I finally bought a new, used pickup truck a couple of months ago to replace the tired, rusty one that had rolled up nearly a quarter-million miles on the odometer.
Talking round numbers, I ended up parting with about $17,000 cash in the deal for the fresh set of wheels, a sizable-but-manageable sum for an ink-stained newspaper guy.
Of course, there then was the sales tax to pay. But more of that later.
It’s been five years since Minnesota voters went to the polls and approved the Clean Water, Land and Legacy Amendment.
Passing the amendment — which called for increasing the state sales tax by three-eighths of 1 percent until the year 2034, with proceeds dedicated to the improvement and protection of natural resources, the arts and culture of Minnesota — was the easy part.
After all, we Minnesotans love the great outdoors.
Many of us also appreciate the intangible value that arts and culture bring to our quality of life.
Voters approved it by a 2-to-1 margin.
The toughest part, really, had been to get the Minnesota Legislature, which historically hates the idea of dedicated funds, to agree to put the amendment question to the voters at all.
But citizens who had grown weary of watching the continued erosion of the state’s natural resources after years of getting short-shrifted in the budgeting process kept lawmakers’ feet to the fire.
Finally, after years of lobbying by conservation groups and others, they listened and the measure was placed on ballot in November 2008.
Now in 2013, the Legacy Amendment already has generated about a billion dollars, the lion’s share finding its way back into conservation efforts.
Shortly after the amendment’s passage, I received a call from a representative from a taxpayers’ group who took issue with my and other Minnesota citizens’ support of the Legacy Amendment.
“We’re going to work hard to get it repealed,” he promised.
Not a chance, I told him.
Today, it’s still part of the State Constitution and I’m just as certain the Legacy Amendment was a good and necessary thing.
Key to its passage, at least from a sportsman’s viewpoint, was that a third of the funds would be earmarked for the Outdoor Heritage Fund and “spent only to restore, protect, and enhance wetlands, prairies, forest and habitat for fish, game and wildlife.”
If you’re a hunter and have lived in this area for any time at all, perhaps you’ve noticed the new public wildlife areas — Federal Waterfowl Production Areas and State Wildlife Management Areas — that have appeared during the last four years or so.
Thanks to the Outdoor Heritage Fund, the Minnesota Department of Natural Resources has been able to accelerate a program to establish more WMAs.
Through partnerships with groups like Blue Earth County Pheasants Inc., Pheasants Forever and Ducks Unlimited and others, even in the face of escalating land values, the DNR has been able to establish WMAs at an greater pace than in previous years.
According to Pat Rivers, DNR Habitat Acquisition Leader, more than 10,000 acres and 73 WMAs have been acquired since Legacy Funds became available.
On a federal level, acquisition of WPAs also has been accelerated.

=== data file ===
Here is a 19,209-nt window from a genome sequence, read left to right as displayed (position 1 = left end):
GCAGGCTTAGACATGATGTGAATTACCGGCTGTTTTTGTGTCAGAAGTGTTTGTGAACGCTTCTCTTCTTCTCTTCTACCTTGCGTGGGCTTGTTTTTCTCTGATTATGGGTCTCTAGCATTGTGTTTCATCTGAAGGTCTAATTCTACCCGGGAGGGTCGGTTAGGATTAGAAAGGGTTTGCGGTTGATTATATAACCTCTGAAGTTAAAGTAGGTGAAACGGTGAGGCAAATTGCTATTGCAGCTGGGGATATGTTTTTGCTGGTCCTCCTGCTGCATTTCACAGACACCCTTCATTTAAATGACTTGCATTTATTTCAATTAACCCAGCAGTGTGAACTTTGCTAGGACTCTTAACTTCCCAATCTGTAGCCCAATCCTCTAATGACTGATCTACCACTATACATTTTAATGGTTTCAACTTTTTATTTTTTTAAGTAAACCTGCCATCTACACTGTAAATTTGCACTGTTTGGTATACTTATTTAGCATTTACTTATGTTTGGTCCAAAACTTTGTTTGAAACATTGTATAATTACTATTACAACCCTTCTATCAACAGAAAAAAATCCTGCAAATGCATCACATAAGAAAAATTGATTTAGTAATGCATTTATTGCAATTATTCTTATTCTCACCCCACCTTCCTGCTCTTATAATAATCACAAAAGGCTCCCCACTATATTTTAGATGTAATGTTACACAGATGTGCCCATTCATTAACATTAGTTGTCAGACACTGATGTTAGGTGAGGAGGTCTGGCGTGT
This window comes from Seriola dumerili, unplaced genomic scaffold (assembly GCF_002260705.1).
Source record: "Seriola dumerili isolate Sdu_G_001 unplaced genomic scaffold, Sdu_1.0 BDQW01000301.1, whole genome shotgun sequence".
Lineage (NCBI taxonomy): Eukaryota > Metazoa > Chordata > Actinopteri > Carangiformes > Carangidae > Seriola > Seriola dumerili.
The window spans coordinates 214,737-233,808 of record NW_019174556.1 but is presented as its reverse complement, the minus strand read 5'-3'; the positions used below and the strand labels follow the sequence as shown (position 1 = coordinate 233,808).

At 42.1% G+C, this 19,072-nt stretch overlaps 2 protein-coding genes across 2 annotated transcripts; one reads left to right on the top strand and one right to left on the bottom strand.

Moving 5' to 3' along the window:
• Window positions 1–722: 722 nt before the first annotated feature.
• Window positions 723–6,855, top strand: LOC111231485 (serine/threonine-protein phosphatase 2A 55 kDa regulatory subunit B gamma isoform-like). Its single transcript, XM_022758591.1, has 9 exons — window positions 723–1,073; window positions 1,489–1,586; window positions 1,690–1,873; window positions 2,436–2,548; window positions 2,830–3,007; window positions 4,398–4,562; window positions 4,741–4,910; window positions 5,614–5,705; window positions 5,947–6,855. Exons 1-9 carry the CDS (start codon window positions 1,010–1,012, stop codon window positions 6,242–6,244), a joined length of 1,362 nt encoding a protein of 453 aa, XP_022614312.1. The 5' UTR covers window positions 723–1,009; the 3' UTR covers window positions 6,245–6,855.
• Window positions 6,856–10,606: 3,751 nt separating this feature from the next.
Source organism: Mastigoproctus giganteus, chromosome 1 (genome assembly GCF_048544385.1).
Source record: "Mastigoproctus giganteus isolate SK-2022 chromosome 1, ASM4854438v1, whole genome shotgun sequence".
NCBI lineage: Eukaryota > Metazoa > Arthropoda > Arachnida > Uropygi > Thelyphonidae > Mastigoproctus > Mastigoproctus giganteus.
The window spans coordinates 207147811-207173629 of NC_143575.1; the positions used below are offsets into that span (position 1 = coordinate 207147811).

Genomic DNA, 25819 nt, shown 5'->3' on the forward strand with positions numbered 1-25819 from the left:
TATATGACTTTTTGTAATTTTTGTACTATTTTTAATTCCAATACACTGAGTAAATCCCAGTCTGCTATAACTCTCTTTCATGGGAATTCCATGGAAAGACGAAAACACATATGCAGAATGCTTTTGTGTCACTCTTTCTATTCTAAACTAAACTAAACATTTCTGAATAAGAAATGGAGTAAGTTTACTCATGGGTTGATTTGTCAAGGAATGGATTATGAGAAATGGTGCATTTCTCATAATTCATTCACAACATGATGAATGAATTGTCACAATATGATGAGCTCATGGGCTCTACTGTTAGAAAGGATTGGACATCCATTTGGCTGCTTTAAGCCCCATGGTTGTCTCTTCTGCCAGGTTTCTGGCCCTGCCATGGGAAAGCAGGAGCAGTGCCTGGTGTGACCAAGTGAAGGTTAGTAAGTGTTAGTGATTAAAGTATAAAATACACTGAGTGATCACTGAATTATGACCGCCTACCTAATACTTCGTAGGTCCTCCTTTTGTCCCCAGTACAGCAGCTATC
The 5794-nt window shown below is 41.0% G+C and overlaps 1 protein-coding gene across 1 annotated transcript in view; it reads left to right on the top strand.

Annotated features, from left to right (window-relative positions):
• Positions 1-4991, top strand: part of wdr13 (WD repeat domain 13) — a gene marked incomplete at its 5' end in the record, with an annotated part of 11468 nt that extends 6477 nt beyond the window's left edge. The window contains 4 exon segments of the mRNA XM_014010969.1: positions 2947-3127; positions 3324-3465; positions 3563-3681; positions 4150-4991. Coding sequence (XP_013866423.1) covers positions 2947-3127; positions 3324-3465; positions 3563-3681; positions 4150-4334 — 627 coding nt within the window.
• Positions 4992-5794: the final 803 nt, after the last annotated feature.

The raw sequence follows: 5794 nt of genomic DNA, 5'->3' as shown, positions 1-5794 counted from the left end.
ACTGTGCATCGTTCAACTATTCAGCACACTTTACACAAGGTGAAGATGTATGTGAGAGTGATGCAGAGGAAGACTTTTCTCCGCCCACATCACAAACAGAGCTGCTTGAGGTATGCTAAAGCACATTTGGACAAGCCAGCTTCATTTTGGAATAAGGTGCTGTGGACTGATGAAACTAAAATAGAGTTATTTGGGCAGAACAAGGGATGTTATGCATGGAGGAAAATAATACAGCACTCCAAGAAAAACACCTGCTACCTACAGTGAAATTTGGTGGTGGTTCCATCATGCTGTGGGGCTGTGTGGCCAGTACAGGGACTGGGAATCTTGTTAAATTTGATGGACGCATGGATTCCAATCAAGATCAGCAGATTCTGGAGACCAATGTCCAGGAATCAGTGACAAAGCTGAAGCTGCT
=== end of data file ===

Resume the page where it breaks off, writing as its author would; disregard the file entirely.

And virtually all of those acres of wildlife habitat are open to public hunting and other forms of outdoor recreation.
Naysayers would argue that the last thing Minnesota needs is more publicly owned land, that the DNR can’t properly manage what they already have.
There may be shreds of truth in that opinion. However, the vast majority of publicly held land is found in northern Minnesota. In farmland areas, that percentage is far smaller — less than 2 percent in most counties.
Optimizing wildlife habitat has always been very labor intensive and DNR resources traditionally have been stretched.
But the Legacy Fund has made it possible to form roving maintenance crews, either of agency staff or private contractors to work on habitat issues on public lands.
And habitat management notwithstanding, from a pheasant’s point-of-view, even a minimally managed WMA is of more value than yet one more cornfield.
Finally, probably most important is that a WMA or WPA is permanent.
Contrast that with the Conservation Reserve Program, which for nearly three decades has been the backbone of wildlife habitat, soil and water conservation.
Billions have been spent since 1985 to entice landowners to transform cropland into grassland for that purpose.
But now, with many CRP contracts expiring and with high commodity prices, much of that grassland once again has been plowed down and put back into production.
It is becoming apparent that all of those billions of dollars have bought us nothing permanent.
But wildlife acres paid for with Legacy money are permanent; they’ll always be there.
And this just isn’t about creatures with fur or feathers.
Nearly 12 miles of permanent trout stream easements in southeastern Minnesota and another 12 miles in northeast Minnesota have been bought and paid for with Legacy funds.
Habitat improvements and soil erosion control measures along those streams have been made possible through Legacy funds, as well.
All of this brings me back to that sales tax I paid for that truck:
I’m a journalist, so my math might be a little bit fuzzy, but by my figuring, three-eighths of 1 percent, the legacy portion of state sales tax I paid on the $17,000 comes out to $63 and change.
I’m not sure I’ll still be chasing pheasants, deer or ducks, stalking along a stream bank for trout, in 2034, when the Legacy Amendment expires.
But I have a hunch that my grandkids, your grandkids will be.
And they’ll look around at what we started in 2008 when we went to the polls and approved the Clean Water, Land and Legacy Amendment.
They’re gonna say, “By golly, grandpa sure got it right.”
For that, $63 like a bargain.